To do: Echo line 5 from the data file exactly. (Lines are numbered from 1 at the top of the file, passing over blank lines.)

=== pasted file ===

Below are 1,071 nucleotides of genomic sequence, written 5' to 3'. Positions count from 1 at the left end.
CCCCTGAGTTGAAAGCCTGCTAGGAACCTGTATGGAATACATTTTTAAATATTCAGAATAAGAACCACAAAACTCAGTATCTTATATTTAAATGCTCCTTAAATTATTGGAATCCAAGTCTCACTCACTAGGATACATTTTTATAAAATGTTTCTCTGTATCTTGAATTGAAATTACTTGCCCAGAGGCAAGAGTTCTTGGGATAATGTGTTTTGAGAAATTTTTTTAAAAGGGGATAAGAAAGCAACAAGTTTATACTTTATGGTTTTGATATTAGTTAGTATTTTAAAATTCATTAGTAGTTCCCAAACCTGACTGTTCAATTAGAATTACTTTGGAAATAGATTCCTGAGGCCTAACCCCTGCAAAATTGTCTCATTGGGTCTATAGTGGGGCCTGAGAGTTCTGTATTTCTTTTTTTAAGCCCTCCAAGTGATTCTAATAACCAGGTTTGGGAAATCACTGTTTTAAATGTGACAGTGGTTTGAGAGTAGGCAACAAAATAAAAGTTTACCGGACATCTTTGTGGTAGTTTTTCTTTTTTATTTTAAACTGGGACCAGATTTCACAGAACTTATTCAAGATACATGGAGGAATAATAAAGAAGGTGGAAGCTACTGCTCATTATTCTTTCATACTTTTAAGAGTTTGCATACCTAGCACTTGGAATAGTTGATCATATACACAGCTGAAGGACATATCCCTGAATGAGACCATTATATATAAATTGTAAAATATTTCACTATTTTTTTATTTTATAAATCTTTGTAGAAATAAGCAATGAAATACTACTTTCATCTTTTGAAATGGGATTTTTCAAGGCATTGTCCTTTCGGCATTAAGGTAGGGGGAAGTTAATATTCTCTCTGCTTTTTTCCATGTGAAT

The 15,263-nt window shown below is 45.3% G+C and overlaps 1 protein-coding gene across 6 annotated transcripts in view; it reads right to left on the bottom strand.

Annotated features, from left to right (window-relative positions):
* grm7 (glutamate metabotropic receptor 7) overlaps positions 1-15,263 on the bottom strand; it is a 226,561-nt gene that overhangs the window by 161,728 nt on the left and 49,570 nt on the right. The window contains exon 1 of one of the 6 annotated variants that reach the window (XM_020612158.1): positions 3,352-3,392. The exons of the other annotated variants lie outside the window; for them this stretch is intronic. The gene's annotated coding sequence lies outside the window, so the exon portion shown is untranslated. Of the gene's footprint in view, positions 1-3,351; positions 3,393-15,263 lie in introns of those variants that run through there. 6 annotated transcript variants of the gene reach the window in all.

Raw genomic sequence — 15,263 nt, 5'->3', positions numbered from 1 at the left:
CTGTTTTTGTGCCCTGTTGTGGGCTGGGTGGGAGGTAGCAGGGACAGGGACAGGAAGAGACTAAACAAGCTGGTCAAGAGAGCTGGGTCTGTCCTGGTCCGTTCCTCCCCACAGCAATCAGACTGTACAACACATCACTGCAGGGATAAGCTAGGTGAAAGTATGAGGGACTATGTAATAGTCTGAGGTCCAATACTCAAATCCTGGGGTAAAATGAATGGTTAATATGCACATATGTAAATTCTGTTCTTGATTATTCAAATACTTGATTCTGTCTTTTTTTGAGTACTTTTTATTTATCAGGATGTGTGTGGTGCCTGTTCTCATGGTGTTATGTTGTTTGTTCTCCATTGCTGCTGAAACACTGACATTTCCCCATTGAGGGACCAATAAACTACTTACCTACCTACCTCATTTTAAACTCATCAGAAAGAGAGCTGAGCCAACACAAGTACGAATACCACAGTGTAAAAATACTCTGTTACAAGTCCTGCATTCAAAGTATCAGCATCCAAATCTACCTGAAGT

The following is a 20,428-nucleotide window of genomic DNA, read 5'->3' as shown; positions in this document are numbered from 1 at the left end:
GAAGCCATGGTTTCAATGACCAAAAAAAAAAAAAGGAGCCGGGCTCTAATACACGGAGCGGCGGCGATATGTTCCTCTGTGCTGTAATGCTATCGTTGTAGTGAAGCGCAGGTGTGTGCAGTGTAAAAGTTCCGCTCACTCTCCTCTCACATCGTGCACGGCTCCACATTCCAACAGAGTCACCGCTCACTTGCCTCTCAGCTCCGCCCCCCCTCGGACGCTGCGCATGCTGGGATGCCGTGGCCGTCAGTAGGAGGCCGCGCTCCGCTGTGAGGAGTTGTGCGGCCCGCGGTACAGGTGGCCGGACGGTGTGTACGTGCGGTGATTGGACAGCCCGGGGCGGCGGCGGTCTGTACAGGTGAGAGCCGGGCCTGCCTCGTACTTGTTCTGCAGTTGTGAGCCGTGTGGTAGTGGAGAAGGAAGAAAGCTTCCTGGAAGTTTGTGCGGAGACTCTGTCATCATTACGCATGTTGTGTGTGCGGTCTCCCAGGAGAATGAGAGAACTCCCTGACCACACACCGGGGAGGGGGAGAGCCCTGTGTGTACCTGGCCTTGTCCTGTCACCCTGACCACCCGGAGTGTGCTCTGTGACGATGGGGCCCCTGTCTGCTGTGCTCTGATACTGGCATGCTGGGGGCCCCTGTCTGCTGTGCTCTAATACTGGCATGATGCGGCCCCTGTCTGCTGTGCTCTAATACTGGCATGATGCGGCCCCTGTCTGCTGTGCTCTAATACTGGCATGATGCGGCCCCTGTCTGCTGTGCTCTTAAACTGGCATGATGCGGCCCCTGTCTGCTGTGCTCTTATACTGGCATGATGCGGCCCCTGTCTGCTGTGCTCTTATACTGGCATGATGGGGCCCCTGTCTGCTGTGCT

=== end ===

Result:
* grm7 (glutamate metabotropic receptor 7) overlaps positions 1-15,263 on the bottom strand; it is a 226,561-nt gene that overhangs the window by 161,728 nt on the left and 49,570 nt on the right. The window contains exon 1 of one of the 6 annotated variants that reach the window (XM_020612158.1): positions 3,352-3,392. The exons of the other annotated variants lie outside the window; for them this stretch is intronic. The gene's annotated coding sequence lies outside the window, so the exon portion shown is untranslated. Of the gene's footprint in view, positions 1-3,351; positions 3,393-15,263 lie in introns of those variants that run through there. 6 annotated transcript variants of the gene reach the window in all.